Tangier Tattoo (2004)Duration: 120 minutes
An operatic thriller in 2 acts
Libretto by Stephen Plaice (E)
Major roles: M,B/Bar; Minor roles: 3S,2M,3T,3Bar,2B/Bar, 6 non-singing roles; SATB chorus 1(=afl).0.1(=bcl,ssax).0-0.2.2.1-strings.
This work is available from Boosey & Hawkes for the world.
Glyndebourne Opera House, Glyndebourne
Stephen Langridge, director
Conductor: James Morgan
Company: Glyndebourne Festival Opera
|NICK, an English student||Bass Baritone|
|NADINE, an American tourist||Mezzo Soprano|
|KRAMER, an older American tourist||Bass Baritone|
|AHMED, a drug dealer||Actor|
|RACHID, a drug dealer||Bass Baritone|
|SAMIRA, a singer||Soprano|
|CHRISTINA, a pleasure-seeking tourist||Soprano|
|SHELLEY, a pleasure-seeking tourist||Mezzo Soprano|
|ROCHELLE, a pleasure-seeking tourist||Mezzo Soprano|
|IDRIS, a Moroccan boy||Tenor|
|WOMAN AT THE FOUNTAIN||Actress|
|EUROPEAN DRUG-DEALERS||2 Tenors|
Time and Place
Contemporary Tangier, Morocco
Nick, an English student on his gap year, and Nadine, a young American apparently travelling alone, become embroiled with drug-dealers from the kif plantations when they make away with a briefcase full of dollars after a shootout in a Tangier café. Holed up in a hotel room, Nadine reveals to Nick a tattoo she has had done in Tangier, the female half of a symbol which means ‘perfect love’. The next morning, Nadine has disappeared with the money, but Nick is still anxious to acquire the other male half of the tattoo, and he visits the Tattooist who claims he can hardly remember Nadine. But when we meet Nadine again, it is at the Tattooist’s. They are clearly in business together, trafficking drugs into Europe.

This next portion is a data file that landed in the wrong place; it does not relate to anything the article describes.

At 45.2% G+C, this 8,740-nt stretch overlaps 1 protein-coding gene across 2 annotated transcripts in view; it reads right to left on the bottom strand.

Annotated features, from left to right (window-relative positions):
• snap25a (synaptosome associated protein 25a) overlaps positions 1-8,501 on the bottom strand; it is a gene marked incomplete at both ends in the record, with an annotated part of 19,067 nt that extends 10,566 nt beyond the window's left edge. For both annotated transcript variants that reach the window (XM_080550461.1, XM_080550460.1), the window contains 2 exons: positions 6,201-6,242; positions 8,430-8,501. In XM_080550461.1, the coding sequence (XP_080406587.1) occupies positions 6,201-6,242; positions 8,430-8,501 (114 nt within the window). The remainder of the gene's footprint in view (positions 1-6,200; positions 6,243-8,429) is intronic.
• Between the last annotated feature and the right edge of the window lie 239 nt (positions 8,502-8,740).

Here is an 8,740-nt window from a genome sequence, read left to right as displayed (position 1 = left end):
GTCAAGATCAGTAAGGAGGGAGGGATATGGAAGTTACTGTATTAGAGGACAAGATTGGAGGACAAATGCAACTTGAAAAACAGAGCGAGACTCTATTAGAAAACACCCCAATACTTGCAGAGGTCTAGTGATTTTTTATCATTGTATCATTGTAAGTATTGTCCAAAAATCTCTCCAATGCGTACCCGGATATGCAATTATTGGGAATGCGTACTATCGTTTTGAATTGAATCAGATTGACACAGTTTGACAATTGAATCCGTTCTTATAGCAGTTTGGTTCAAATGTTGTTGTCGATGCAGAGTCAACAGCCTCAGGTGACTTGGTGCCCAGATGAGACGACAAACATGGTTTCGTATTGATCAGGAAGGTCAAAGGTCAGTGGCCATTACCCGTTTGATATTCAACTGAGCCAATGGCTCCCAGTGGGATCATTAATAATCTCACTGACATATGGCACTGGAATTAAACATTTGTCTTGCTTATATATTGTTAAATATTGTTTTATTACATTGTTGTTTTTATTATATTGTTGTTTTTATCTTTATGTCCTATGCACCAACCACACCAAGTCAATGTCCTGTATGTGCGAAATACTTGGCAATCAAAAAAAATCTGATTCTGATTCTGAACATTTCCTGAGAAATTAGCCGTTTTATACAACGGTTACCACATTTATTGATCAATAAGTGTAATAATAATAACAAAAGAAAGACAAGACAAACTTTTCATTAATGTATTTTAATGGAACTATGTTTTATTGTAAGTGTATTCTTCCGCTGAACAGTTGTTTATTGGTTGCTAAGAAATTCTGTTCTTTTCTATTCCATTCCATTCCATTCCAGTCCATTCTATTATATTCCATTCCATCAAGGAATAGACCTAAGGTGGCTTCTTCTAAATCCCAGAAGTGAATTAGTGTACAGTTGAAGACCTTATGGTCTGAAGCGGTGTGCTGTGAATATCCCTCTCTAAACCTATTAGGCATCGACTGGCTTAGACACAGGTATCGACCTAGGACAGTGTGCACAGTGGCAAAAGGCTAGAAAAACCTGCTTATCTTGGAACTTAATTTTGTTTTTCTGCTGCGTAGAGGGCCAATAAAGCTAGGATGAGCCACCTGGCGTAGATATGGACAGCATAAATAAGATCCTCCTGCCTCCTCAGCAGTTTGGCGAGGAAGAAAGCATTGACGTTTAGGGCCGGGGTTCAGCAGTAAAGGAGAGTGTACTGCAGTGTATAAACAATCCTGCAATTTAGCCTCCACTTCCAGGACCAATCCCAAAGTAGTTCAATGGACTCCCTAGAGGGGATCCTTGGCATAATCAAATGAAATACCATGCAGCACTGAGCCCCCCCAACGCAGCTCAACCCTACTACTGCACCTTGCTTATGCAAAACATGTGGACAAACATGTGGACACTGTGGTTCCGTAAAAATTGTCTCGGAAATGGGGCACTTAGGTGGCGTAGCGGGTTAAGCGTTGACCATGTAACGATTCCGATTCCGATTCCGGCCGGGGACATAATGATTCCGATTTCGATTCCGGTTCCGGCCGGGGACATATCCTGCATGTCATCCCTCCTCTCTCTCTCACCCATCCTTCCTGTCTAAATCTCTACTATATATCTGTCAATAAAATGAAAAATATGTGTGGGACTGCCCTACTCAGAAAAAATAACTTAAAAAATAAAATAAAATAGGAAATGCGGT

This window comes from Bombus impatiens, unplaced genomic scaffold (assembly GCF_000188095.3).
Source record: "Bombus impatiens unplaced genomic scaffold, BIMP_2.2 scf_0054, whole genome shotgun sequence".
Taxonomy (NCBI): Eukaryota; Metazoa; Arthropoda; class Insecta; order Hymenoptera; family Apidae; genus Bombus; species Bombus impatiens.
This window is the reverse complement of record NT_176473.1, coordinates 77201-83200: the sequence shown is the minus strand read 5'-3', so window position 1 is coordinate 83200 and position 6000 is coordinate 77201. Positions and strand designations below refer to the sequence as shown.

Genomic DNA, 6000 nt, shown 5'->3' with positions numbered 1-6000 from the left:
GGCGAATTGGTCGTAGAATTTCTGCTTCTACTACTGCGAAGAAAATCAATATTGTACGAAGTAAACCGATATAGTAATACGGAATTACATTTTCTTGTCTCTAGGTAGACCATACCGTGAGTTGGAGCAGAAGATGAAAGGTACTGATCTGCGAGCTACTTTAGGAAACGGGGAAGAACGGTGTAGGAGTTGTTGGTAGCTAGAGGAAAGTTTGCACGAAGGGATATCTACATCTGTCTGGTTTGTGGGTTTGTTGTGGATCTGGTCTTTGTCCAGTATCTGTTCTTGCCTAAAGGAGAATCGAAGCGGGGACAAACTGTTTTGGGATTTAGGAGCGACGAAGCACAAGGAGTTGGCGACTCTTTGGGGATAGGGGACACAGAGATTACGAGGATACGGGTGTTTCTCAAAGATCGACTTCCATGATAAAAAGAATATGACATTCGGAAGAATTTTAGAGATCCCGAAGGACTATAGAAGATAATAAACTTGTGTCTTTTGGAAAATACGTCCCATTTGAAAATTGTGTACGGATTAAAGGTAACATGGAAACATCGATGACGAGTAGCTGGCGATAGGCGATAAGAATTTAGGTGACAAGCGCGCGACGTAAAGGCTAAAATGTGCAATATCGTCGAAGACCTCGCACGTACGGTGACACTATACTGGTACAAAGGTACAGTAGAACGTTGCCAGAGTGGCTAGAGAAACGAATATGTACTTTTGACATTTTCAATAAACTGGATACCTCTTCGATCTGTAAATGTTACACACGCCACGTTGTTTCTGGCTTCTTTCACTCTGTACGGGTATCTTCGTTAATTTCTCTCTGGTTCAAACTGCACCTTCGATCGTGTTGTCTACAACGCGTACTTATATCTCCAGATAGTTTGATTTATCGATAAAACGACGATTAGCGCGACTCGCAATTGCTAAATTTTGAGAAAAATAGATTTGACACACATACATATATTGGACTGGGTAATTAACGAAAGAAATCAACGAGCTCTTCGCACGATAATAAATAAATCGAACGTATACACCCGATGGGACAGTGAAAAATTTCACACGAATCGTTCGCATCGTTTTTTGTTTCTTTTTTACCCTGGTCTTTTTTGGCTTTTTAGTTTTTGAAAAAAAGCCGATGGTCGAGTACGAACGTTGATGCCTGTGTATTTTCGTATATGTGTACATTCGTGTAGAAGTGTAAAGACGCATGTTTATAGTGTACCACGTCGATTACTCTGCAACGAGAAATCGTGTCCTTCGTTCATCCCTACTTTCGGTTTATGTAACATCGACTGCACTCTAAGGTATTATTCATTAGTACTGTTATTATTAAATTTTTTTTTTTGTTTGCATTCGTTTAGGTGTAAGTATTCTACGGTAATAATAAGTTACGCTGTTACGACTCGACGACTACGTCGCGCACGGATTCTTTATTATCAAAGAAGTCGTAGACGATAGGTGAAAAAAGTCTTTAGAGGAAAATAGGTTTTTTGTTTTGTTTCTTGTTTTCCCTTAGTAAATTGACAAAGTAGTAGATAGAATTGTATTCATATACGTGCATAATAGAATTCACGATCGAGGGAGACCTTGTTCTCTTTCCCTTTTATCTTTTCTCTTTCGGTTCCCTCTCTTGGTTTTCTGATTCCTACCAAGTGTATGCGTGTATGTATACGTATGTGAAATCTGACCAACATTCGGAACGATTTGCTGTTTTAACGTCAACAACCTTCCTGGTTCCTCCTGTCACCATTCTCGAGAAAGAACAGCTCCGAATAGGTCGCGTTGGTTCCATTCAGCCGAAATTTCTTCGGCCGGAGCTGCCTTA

Nick has a narrow escape from the drug-dealers. Nadine returns and explains they are local jihadists who have taken over the kif trade and want to recover their money. Nick wants to leave Tangier immediately with Nadine but he discovers she has been lying about her identity. The Tattooist has been tipped off that Nadine is working undercover for the American Government to starve the jihadists of finance. He is able to turn the tables when she draws a gun on him, but Nick arrives in time to rescue her.
Nadine is revealed as part of a counter-terrorist cell but is commanded to eliminate Nick. If he talks, he can blow the Americans’ entire North African operation. Torn between love and duty, Nadine can’t bring herself to kill Nick, so she shops him as the European end of the drug operation. Nick removes the bandage from his Tangier Tattoo. It’s not the symbol of perfect love, it’s Donald Duck.
Contemporary, Ethics, Relationships, Politics, Society